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Advances in Small Molecular Agents against Oral Cancer

Medical School, Pingdingshan University, Pingdingshan 467000, China
Affiliated Stomatology Hospital, Pingdingshan University, Pingdingshan 467000, China
Authors to whom correspondence should be addressed.
Molecules 2024, 29(7), 1594;
Submission received: 26 January 2024 / Revised: 19 March 2024 / Accepted: 26 March 2024 / Published: 3 April 2024


Oral cancer is a common malignancy with a high mortality rate. Although surgery is the best treatment option for patients with cancer, this approach is ineffective for advanced metastases. Molecular agents are irreplaceable in preventing and treating distant metastases. This review aims to summarise the molecular agents used for the treatment of oral cancer in the last decade and describe their sources and curative effects. These agents are classified into phenols, isothiocyanates, anthraquinones, statins, flavonoids, terpenoids, and steroids. The mechanisms of action of these agents include regulating the expression of cell signalling pathways and related proteases to affect the proliferation, autophagy, migration, apoptosis, and other biological aspects of oral cancer cells. This paper may serve as a reference for subsequent studies on the treatment of oral cancer.

Graphical Abstract

1. Introduction

Oral diseases are a global public health problem, affecting the health and quality of life of 3–5 billion people [1,2,3]. If untreated, they may even lead can to systemic diseases [4,5]. Thus, many studies have focused on the aetiology, pathogenesis, and therapeutic regimens of oral cancer [6,7,8].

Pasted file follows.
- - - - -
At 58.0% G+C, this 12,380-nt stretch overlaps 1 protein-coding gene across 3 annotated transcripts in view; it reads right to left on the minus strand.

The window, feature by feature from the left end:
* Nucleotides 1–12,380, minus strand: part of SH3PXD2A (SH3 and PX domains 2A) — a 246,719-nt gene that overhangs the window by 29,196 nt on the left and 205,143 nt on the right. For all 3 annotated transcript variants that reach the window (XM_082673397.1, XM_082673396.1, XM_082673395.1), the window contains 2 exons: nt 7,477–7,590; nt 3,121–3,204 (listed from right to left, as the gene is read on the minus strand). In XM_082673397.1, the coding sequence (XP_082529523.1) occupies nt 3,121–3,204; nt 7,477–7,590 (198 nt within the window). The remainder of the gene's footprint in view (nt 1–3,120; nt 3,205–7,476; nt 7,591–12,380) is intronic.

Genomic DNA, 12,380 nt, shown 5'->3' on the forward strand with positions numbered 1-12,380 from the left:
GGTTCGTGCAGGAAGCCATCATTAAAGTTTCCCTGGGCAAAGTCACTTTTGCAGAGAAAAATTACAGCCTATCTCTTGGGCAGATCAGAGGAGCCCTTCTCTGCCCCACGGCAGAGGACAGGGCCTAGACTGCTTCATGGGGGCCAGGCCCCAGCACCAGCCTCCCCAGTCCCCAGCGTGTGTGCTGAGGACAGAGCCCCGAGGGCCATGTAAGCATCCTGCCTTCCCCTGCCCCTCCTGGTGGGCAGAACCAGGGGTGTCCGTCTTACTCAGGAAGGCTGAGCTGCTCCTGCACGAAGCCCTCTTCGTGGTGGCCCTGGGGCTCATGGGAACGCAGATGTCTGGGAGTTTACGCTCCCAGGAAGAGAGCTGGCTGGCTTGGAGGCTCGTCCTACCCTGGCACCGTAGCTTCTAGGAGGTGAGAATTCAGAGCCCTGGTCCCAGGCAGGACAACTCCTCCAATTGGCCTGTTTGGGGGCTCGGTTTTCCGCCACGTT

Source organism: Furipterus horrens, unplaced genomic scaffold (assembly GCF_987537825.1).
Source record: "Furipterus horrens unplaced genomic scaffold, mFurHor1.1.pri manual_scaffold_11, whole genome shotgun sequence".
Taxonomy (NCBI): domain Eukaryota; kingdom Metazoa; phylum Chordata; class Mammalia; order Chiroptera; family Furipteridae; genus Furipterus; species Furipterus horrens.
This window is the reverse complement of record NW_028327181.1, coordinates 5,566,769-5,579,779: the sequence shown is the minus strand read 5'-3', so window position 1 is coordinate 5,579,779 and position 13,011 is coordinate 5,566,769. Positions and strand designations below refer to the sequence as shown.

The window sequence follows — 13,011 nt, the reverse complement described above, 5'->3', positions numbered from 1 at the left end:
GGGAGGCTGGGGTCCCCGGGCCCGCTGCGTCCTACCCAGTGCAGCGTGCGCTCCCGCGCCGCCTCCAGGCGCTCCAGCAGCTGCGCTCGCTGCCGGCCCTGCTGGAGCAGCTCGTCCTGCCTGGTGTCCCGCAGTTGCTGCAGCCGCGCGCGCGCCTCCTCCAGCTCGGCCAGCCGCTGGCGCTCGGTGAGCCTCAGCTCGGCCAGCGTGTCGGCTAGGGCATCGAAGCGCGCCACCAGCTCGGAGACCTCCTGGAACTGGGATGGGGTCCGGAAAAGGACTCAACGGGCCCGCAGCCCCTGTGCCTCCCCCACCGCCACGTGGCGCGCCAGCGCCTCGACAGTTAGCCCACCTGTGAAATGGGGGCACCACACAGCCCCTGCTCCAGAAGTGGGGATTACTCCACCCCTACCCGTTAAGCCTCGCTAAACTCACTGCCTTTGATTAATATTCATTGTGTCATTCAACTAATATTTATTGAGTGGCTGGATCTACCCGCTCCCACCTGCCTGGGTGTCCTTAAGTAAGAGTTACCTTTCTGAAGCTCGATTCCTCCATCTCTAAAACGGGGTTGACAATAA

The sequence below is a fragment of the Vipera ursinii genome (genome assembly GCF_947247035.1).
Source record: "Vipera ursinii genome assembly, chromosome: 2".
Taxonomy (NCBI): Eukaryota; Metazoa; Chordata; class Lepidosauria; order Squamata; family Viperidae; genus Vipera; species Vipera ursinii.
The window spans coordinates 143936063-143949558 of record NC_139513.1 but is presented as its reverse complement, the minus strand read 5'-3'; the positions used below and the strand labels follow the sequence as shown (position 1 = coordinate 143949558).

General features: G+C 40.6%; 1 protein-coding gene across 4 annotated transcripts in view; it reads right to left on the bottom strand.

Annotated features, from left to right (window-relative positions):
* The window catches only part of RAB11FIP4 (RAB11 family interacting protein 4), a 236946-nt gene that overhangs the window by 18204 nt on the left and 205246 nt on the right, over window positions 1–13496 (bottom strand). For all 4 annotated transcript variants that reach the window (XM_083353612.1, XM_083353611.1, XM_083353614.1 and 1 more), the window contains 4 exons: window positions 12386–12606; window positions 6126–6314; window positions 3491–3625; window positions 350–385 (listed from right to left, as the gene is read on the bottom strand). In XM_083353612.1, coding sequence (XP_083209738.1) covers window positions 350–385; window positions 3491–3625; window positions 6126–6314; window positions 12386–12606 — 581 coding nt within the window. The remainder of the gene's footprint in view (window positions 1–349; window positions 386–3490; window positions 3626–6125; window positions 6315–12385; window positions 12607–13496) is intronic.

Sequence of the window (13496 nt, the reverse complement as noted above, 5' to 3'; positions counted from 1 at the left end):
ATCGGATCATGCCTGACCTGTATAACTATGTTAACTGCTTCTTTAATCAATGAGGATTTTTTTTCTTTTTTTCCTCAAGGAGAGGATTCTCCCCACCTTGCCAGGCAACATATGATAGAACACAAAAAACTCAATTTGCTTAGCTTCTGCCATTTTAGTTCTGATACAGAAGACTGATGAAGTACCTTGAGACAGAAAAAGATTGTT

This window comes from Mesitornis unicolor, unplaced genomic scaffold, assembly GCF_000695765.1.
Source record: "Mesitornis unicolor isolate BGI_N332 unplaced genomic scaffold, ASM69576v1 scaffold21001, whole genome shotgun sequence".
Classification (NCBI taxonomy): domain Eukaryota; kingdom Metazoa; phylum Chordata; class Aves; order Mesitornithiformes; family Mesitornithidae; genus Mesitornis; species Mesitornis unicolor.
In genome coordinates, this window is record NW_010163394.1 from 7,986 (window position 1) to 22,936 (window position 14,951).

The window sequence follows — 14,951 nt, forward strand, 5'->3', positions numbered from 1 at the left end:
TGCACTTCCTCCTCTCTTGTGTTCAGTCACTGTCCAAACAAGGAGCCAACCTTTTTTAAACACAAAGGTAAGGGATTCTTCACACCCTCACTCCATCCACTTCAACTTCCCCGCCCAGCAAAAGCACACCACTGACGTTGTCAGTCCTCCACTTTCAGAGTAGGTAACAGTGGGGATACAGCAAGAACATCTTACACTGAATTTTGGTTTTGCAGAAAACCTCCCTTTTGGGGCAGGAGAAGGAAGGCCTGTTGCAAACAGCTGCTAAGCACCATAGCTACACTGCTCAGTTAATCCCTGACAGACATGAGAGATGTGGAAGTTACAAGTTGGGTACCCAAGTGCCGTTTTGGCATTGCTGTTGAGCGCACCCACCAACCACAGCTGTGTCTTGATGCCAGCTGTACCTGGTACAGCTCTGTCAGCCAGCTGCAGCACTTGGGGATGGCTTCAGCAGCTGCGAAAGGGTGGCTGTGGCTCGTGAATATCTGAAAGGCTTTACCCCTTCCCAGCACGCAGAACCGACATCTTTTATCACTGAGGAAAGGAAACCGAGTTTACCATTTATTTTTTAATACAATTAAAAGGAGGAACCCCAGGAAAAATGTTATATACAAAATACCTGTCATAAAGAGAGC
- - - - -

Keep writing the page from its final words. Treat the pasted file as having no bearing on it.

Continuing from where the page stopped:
Oral cancer often arises from pre-existing white spots and oral submucosal fibrosis, and its incidence has increased with the increasing consumption of carcinogens, such as tobacco and alcohol [9,10,11]. The types of oral cancer include cancer of the palate, tongue, floor of the mouth, lip, buccal mucosa, etc., and vary according to the location of the infected cancer cells [12]. Physiological disorders are caused by the disease itself or traditional treatment, such as pain, paraesthesia, dysphagia, dysphagia, infection, ulceration, maxillofacial deformity, and other complications. Oral cancers have a significant genetic diversity, and these subgroups include p53-independent tumours, subtypes with multiple tumour suppressor l (MTS1), oral leucoplakia, etc. [13]. Tongue cancer is mainly caused by cell cycle-related gene cyclin D1 changes [14]. These oncogenes influence the clinicopathological features of oral squamous cell carcinoma, including poor tumour differentiation, lymph node involvement, and poor survival [15]. Oral squamous cell carcinoma (OSCC) is the leading cause of cancer-related deaths, and its incidence and mortality are increasing considerably annually [16,17,18]. Despite advances in diagnostic imaging, surgery, radiation, and chemotherapy, oral cancer is often diagnosed at a later stage of disease development, leading to poor prognosis and high mortality. Moreover, many patients with oral cancer are resistant to standard treatments owing to heterogeneity within the tumour or a genetic mutation which occurs during treatment, resulting in the high recurrence rate of this disease [19,20,21]. Oral cancer metastasises to various tissues or organs of the body through the lymphatic system or blood, and generally has no specific location, but it is more likely to metastasise to the head and neck area [20]. Thus, the development of safe and reliable drugs is crucial for the effective treatment of oral cancer. Different cell death pathways, immunotherapy, and the targeted inhibition of tumour cells have been explored for the treatment of malignant tumours [12,22]. Additionally, target discovery and validation are the key steps in developing molecular agents for the treatment of oral cancer. Multiple signalling pathways are involved in the progression of oral cancer, such as Toll-like receptor 4 signalling (TLR4), phosphoinositide 3-kinase (PI3K) pathway, janus kinase (JAK)–signal transduction and activator of transcription (STAT) pathway, etc. [23]. The study of Kenison et al. indicates that it is of great significance to develop immune checkpoint inhibitors targeting aromatic hydrocarbon receptors for oral cancer immunotherapy [24]. Current research is focused on discovering new targets of oral cancer drugs and in verifying targets of traditional drugs [25].